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Most important, almost a third buy online using their tablets. You can find sales from more than online retailers. ComScore , which tracks online media, reports that more than half of the deals consist of free shipping.

Retailers also offered various price discounts. Other offers included free gifts with purchase. The increasing power of cell phones is driving that growth. The success of internet retailing spells doom for brick-and-mortar stores. In , former J. Those that do will serve the highest-earning 20 percent.

The falling popularity of group buying as an e-commerce model both saddens and surprises me and I never stop wondering what actually went wrong. In this article, I attempt to piece together all the findings that my research in this area has led to. When group buying was establishing a foothold, its popularity was largely attributed to social media. Since we gave credit, are we supposed to put the blame on social media too? Yes and no. The popularity of group buying eroded over time and social media was instrumental in that. When group buying was climbing the ladder of popularity, users on a row were endorsing it.

For them the idea was altogether new. They told their friends too. This is how the organic reach of campaigns run by Groupon, LivingSocial and Eversave grew by leaps and bounds.

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But the negative side of this hoopla became apparent as soon as the craze settled down. Then, users became unreceptive to even paid campaigns. So I think it would be correct to say social media bolstered group buying campaigns heavily, completely ignoring the fact that those campaigns involved very little organic effort. And then, when some users turned their backs on the daily deal offers and found interest in new e-commerce models, others in their contact lists did the same. Groupon made a similar announcement in Initially, I ruled out competition from small brands as the reason behind the two back-to-back announcements.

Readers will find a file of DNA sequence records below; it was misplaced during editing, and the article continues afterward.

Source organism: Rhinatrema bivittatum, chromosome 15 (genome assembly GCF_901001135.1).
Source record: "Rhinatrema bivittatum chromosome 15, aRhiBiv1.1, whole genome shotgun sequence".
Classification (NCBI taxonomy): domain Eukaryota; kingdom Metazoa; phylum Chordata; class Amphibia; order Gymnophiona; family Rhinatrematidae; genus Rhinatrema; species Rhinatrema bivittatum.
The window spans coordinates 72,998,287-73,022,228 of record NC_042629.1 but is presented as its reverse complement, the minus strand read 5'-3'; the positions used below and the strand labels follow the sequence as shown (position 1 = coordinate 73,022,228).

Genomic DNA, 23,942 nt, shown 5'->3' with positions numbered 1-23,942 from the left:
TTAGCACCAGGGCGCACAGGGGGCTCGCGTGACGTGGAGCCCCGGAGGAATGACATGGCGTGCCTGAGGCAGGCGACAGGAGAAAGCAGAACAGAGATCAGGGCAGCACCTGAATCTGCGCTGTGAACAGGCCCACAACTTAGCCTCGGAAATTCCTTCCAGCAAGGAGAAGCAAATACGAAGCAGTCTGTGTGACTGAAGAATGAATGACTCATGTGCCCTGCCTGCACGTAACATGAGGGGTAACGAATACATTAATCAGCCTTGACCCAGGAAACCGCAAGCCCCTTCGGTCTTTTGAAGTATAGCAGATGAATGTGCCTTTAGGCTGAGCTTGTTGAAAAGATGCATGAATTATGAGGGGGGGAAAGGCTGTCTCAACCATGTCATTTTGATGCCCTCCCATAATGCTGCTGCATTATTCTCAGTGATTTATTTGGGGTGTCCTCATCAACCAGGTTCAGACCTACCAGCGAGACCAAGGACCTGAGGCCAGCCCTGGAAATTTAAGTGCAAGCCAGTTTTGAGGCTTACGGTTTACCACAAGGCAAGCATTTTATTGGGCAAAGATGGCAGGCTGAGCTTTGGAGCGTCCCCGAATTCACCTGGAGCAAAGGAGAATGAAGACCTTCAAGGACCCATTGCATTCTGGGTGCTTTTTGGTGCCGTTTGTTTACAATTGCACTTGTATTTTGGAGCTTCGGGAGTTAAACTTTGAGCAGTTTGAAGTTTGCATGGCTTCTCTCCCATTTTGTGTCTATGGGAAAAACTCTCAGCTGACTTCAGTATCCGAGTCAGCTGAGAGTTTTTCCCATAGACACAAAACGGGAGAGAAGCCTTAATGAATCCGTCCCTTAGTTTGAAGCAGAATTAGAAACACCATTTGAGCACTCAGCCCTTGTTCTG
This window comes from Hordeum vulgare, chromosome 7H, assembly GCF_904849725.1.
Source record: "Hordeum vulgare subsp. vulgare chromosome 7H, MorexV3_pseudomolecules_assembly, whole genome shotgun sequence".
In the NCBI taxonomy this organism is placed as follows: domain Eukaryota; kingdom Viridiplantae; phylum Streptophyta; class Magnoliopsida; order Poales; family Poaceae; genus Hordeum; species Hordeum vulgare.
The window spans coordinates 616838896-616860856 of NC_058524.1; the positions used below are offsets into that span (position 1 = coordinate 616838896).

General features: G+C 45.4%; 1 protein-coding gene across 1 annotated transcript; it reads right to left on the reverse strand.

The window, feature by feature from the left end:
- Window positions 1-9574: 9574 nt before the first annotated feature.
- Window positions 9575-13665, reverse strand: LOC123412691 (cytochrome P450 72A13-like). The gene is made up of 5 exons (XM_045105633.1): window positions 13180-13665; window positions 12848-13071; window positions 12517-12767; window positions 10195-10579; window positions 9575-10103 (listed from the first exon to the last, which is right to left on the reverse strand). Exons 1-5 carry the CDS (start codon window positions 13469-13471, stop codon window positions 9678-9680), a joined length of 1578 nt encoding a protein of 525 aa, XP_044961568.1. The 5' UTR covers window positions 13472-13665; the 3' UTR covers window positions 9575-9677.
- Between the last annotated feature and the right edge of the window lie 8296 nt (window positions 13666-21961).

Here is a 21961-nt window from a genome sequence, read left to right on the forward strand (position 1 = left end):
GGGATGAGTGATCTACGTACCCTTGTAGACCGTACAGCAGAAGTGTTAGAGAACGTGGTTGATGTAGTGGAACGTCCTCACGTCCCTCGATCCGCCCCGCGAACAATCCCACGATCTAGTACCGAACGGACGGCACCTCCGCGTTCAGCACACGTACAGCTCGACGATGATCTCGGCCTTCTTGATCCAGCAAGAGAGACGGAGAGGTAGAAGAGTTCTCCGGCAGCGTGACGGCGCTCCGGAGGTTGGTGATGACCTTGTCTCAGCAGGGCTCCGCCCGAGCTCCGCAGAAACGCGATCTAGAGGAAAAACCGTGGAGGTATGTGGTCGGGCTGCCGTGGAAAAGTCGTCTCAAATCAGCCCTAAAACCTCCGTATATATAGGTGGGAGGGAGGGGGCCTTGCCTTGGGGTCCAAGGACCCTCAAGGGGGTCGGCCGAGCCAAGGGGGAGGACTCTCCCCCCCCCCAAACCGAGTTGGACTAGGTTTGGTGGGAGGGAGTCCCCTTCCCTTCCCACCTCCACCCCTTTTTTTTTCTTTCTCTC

Even small brands could very well make their presence felt despite being bootstrapped with monetary deficits. That makes all the difference. All a brand needs to do, be it big or small, is reach out to the retailers and convince them about the viability of daily deal offers.

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An efficient sales team could easily pull this off for a daily deal site. They worked silently with on-board sales people and kept increasing the headcounts of local retail merchants in their lists. One retail merchant could work with more than one daily deal site, and consumers could purchase deals from multiple sites.

Opportunity was for everybody to scoop, not exclusively for top brands. Groupon gives customers credits for encouraging their friends to purchase deals. On occasion, the site offers deals to help charities raise money. The bad A Rice University study found that a third of surveyed merchants did not turn a profit with Groupon. Business owners complain online that Groupon customers are unnecessarily demanding and bad tippers, along with blasting the site for misrepresenting terms and extending deals for longer than agreed upon.